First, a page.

Fencing

Fencing
Final Trophee Monal 2012 n08.jpg
Final of the Challenge Réseau Ferré de France–Trophée Monal 2012, épée world cup tournament in Paris.
Highest governing bodyFIE
First playedBetween the 17th and 19th centuries Europe
Characteristics
ContactSemi-contact
Team membersSingles or Team Relay
Mixed genderYes, separate
Typeindoor
EquipmentÉpée, Foil, Sabre, Body cord, Lamé, Grip
VenuePiste
GlossaryGlossary of fencing
Presence
Country or regionWorldwide
OlympicPart of Summer Olympic programme since 1896
Paralympicpart of Summer Paralympic programme since 1960
Fencing
Fencing pictogram.svg
Also known asÉpée Fencing, Foil Fencing, Sabre Fencing
FocusWeaponry
HardnessSemi-Contact
Olympic sportPresent since inaugural www.fie.org

Fencing is a group of three related combat sports. The three disciplines in modern fencing are the foil, the épée, and the sabre (also saber); winning points are made through the weapon's contact with an opponent. A fourth discipline, singlestick, appeared in the 1904 Olympics but was dropped after that, and is not a part of modern fencing. Fencing was one of the first sports to be played in the Olympics. Based on the traditional skills of swordsmanship, the modern sport arose at the end of the 19th century, with the Italian school having modified the historical European martial art of classical fencing, and the French school later refining the Italian system. There are three forms of modern fencing, each of which uses a different kind of weapon and has different rules; thus the sport itself is divided into three competitive scenes: foil, épée, and sabre. Most competitive fencers choose to specialize in one weapon only.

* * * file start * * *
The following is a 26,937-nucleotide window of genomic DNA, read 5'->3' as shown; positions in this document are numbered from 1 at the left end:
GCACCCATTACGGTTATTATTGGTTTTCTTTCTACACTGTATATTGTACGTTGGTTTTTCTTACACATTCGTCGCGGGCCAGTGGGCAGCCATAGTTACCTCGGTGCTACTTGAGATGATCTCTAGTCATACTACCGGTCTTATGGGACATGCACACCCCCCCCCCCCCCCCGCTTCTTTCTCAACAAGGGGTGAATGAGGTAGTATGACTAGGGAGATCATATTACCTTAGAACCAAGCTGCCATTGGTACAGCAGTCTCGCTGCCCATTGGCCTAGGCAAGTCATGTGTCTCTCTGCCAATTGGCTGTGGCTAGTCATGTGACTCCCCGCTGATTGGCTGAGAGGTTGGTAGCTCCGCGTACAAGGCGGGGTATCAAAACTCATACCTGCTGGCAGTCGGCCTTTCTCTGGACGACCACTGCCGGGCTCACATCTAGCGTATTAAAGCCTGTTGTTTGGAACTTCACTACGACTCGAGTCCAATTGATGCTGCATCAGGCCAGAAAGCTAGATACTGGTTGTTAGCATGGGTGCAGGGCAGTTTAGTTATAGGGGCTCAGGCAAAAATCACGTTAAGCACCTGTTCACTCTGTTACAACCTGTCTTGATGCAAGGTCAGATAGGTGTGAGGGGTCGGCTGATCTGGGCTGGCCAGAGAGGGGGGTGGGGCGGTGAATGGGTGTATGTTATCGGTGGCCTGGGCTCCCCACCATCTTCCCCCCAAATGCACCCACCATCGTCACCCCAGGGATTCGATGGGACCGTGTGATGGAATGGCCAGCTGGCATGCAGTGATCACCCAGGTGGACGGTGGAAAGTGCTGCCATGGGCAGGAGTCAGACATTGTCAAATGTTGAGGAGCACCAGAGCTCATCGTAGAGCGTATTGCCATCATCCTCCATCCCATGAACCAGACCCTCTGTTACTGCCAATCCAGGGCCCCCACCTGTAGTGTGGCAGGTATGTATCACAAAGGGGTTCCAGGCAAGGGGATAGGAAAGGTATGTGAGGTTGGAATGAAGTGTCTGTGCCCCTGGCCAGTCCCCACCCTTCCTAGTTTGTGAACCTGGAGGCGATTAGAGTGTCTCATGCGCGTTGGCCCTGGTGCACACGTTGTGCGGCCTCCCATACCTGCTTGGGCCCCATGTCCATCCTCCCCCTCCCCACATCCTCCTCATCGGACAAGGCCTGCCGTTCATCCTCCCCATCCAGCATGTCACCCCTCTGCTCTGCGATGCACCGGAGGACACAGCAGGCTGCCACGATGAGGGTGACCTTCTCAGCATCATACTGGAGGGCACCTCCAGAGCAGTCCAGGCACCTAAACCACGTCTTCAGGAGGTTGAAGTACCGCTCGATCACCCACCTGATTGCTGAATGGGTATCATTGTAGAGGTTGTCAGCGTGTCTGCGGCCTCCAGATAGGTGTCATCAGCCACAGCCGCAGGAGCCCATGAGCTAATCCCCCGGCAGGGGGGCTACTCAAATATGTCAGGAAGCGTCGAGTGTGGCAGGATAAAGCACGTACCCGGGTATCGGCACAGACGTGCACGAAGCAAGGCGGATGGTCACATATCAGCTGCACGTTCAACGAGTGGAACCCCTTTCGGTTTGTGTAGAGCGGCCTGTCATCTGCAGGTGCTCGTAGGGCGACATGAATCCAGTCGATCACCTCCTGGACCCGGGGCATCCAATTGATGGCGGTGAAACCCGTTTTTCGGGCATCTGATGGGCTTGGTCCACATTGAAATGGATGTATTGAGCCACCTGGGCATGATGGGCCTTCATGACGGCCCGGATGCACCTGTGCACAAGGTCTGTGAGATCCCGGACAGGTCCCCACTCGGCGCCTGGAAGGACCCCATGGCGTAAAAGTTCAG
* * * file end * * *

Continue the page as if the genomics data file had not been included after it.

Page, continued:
Competitive fencing is one of the five activities which have been featured in every modern Olympic Games, the other four being athletics, cycling, swimming, and gymnastics.

Competitive fencing

Governing body

Fencing is governed by Fédération Internationale d'Escrime (FIE). Today, its head office is in Lausanne, Switzerland. The FIE is composed of 145 national federations, each of which is recognised by its state Olympic Committee as the sole representative of Olympic-style fencing in that country.[1]

Rules

The FIE maintains the current rules[2] used by FIE sanctioned international events, including world cups, world championships and the Olympic Games. The FIE handles proposals to change the rules the first year after an Olympic year in the annual congress. The US Fencing Association has slightly different rules, but usually adheres to FIE standards.